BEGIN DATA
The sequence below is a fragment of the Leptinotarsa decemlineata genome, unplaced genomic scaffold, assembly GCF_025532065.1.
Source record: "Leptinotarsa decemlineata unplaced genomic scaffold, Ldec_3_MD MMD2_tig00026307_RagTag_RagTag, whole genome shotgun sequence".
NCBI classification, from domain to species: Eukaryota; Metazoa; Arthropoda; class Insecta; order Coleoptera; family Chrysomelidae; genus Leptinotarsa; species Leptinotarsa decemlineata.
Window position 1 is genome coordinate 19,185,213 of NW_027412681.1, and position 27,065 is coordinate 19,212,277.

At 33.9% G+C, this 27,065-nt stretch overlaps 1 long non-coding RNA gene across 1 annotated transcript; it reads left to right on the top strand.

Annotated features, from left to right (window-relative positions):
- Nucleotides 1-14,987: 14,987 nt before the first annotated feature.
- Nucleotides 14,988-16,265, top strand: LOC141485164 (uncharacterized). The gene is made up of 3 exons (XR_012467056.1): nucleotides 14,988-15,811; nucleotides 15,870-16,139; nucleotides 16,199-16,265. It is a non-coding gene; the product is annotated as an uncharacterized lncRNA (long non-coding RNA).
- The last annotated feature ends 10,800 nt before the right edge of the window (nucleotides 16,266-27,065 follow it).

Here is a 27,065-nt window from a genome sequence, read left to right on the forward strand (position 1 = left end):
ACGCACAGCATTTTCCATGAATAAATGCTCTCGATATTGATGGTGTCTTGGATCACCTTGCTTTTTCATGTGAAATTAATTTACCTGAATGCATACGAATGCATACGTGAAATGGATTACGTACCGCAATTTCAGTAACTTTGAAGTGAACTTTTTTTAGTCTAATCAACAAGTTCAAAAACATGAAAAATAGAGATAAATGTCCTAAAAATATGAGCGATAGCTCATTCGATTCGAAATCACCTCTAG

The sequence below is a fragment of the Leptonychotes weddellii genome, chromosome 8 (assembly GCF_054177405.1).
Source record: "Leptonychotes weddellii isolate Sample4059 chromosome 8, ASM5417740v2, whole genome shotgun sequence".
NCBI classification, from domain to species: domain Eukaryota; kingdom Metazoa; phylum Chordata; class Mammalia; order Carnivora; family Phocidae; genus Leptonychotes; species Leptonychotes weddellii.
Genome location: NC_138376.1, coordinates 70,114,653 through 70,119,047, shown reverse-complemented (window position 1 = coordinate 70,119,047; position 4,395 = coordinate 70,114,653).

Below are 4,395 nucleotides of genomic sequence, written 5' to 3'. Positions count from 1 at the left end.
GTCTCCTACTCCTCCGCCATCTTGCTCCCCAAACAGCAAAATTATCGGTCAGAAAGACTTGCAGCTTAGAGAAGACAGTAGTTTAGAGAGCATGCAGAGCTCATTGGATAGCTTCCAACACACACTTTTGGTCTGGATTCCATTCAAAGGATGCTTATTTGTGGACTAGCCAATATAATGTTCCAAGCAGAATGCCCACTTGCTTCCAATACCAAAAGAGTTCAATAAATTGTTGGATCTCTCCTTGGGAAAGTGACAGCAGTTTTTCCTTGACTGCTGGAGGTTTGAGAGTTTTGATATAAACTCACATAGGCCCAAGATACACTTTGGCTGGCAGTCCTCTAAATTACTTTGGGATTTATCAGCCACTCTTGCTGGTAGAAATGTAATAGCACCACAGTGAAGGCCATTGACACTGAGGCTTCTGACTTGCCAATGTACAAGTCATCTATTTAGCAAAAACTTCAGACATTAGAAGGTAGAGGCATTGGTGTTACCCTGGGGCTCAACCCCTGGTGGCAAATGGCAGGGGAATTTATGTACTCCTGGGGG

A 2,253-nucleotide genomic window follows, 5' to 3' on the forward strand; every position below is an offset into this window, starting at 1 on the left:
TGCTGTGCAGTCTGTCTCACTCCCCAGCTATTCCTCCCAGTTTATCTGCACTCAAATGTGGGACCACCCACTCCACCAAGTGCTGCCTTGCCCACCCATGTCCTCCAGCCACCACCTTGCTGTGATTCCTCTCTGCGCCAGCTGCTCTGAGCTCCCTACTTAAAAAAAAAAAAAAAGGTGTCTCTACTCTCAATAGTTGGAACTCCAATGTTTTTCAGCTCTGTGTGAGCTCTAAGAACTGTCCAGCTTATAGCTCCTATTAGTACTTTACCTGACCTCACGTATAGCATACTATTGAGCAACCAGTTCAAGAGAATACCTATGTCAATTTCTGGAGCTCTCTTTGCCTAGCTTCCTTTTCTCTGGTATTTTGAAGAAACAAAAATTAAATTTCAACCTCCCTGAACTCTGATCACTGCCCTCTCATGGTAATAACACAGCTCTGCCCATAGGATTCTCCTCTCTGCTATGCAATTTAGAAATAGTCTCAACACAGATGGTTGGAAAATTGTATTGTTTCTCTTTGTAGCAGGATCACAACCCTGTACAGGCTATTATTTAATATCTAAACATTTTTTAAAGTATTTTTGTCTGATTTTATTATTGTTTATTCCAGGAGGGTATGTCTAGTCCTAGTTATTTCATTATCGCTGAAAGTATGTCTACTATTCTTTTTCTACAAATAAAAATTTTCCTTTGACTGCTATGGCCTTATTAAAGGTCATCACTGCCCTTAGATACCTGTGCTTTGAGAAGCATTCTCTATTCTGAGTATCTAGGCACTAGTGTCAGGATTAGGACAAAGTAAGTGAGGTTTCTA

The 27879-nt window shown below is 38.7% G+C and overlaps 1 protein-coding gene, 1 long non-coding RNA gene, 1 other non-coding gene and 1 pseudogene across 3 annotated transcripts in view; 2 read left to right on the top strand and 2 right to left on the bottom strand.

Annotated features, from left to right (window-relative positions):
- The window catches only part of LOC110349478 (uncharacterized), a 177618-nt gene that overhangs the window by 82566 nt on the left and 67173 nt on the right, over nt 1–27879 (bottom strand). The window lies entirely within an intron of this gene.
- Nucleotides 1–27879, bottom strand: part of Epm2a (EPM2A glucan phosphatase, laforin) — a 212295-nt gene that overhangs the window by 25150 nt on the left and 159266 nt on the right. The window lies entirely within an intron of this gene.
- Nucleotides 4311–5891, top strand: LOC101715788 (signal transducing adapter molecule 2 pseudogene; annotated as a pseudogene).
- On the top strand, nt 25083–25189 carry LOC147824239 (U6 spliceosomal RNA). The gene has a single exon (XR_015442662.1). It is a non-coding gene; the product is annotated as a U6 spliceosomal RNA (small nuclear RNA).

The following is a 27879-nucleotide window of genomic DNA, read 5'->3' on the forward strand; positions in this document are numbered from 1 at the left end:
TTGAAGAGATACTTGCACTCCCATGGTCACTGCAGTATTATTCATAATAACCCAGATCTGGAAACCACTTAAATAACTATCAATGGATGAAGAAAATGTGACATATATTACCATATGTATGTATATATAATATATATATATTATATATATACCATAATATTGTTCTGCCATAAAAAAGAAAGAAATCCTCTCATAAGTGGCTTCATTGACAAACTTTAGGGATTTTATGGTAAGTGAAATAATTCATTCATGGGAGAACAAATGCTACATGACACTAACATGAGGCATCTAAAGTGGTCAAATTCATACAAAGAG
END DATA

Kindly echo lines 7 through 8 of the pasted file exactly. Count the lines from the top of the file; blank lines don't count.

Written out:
- Nucleotides 1-14,987: 14,987 nt before the first annotated feature.
- Nucleotides 14,988-16,265, top strand: LOC141485164 (uncharacterized). The gene is made up of 3 exons (XR_012467056.1): nucleotides 14,988-15,811; nucleotides 15,870-16,139; nucleotides 16,199-16,265. It is a non-coding gene; the product is annotated as an uncharacterized lncRNA (long non-coding RNA).